The body has a first peripheral stiffening band 45 which extends about the outer lateral surface of the mounting side limb 31. The first stiffening band 45 projects laterally outwardly from the lateral outer end regions 43 of the cylinder housing portions 42 and has a portion 45a which extends around the leading end of the limb 31 to connect the leading bridging member 33. The first band includes a web portion 45b which is connected with the lateral outer end regions 43 of the housing portions 42. The web portion 45b has a thickness measured in the radial direction of the body that is smaller than the maximum diameter of the largest of the housing portions 42 and, in this embodiment, is smaller than the diameter of the largest of the cylinders 39 in the limb. Over part of its length, the first band has a region 45c of increased thickness at the laterally outer end of the web 45b. The outer region 45c is generally oval shaped when viewed from the side of the caliper, as shown in FIG. 2, with curved radially outer and inner edges and serves to provide additional structural rigidity. In the present embodiment, the outer region 45c also acts as a mounting for part of an air cooling system to be described in more detail later. Several openings 47, 48, 49, 50, 51, 52 are formed through the band to reduce the weight of the material without compromising the structural rigidity of the body 30. At least two of the openings 47, 49, are positioned between adjacent cylinders.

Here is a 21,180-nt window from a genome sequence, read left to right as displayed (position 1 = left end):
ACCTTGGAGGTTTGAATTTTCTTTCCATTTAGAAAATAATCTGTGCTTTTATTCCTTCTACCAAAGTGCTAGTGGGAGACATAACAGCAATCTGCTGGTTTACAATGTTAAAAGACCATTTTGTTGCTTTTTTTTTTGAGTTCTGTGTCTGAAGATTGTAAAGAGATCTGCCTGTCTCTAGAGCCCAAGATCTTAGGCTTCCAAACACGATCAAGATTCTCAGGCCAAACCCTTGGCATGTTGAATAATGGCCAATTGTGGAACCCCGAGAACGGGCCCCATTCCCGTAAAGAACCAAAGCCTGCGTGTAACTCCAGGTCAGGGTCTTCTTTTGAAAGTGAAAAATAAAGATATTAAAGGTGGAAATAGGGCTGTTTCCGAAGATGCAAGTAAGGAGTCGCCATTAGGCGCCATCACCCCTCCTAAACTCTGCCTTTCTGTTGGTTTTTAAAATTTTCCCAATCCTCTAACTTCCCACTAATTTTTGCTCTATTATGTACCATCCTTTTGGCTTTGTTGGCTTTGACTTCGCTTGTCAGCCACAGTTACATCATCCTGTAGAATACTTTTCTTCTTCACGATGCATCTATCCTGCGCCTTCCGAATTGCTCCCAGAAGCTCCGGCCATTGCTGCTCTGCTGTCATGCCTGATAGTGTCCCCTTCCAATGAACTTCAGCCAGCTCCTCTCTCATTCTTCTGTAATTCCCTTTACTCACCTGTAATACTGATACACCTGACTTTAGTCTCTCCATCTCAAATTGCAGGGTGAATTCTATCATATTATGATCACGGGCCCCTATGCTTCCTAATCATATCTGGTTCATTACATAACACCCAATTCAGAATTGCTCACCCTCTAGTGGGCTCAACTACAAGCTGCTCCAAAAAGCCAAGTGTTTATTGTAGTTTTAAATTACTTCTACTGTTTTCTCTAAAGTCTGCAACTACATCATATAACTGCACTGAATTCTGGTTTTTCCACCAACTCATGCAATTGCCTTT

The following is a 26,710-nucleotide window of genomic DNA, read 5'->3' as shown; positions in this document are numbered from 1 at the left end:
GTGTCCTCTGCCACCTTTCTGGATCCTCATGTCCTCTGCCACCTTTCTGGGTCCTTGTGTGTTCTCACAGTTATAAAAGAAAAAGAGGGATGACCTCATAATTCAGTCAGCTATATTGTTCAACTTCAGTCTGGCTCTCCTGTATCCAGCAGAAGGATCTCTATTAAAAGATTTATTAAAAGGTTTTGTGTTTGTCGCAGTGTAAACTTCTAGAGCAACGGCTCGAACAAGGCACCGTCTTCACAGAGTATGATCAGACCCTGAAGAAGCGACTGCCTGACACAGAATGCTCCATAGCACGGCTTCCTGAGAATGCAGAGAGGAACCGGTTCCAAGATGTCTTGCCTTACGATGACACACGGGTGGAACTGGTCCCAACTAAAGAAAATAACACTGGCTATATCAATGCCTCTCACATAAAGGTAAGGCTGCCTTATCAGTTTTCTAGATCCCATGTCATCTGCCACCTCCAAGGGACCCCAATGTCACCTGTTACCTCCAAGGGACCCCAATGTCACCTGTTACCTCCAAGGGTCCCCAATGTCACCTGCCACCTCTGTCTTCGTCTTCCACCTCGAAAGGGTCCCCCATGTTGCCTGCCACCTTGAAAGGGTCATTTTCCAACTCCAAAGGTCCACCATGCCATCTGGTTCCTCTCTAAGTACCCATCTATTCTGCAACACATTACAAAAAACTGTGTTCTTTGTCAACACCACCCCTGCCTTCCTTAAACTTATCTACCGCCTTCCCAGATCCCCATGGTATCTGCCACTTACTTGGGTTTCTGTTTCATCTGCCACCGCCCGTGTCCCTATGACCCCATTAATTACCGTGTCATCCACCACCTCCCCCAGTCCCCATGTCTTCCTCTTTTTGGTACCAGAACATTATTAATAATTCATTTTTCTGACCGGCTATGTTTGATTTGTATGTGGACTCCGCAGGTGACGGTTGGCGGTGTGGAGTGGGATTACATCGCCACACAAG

A second peripheral stiffening band 55 is provided about the lateral outer surface of the non-mounting limb 32. The second band 55 has a portion 55a that extends around the trailing end of the non-mounting limb to connect with the trailing bridging member 34. The second stiffening band 55 has a web region 55b connected to the lateral outer regions 43 of the housing portions 42 of the non-mounting limb 32 and which has a radial thickness which is less than the maximum diameter of the housing portion 42 surrounding the largest of the cylinders 39. As with the first band, the web region of the second band, has a radial thickness that is smaller than the diameter of the largest of the cylinders 39 in the limb 32. A region of 55c of increased radial thickness extends along the laterally outer edge of the second band 55. The region of increased thickness 55c provides structural rigidity but also forms part of a mounting for the air cooling system. Two openings 57, 58 are formed through the web region 55b of the second band 55 at positions between adjacent pairs of cylinders.

A first stiffening strut 60 extends across the gap between the two limbs 31, 32 in a lateral direction of the body generally perpendicular to a longitudinal axis of the body X. A second stiffening strut 61 extends across the gap to interconnect the bridging members 33, 34 to the first strut. The second strut has two portions, a first portion 61a extending between the trailing bridging member 34 and the first strut 60 and a second portion 61b extending between the leading bridging portion 33 and the first strut 60. It will be noticed that the width of the first portion 61a of the second strut varies along its length and that the lateral edges 62 of the strut are angled relative to the longitudinal axis of the caliper body 30.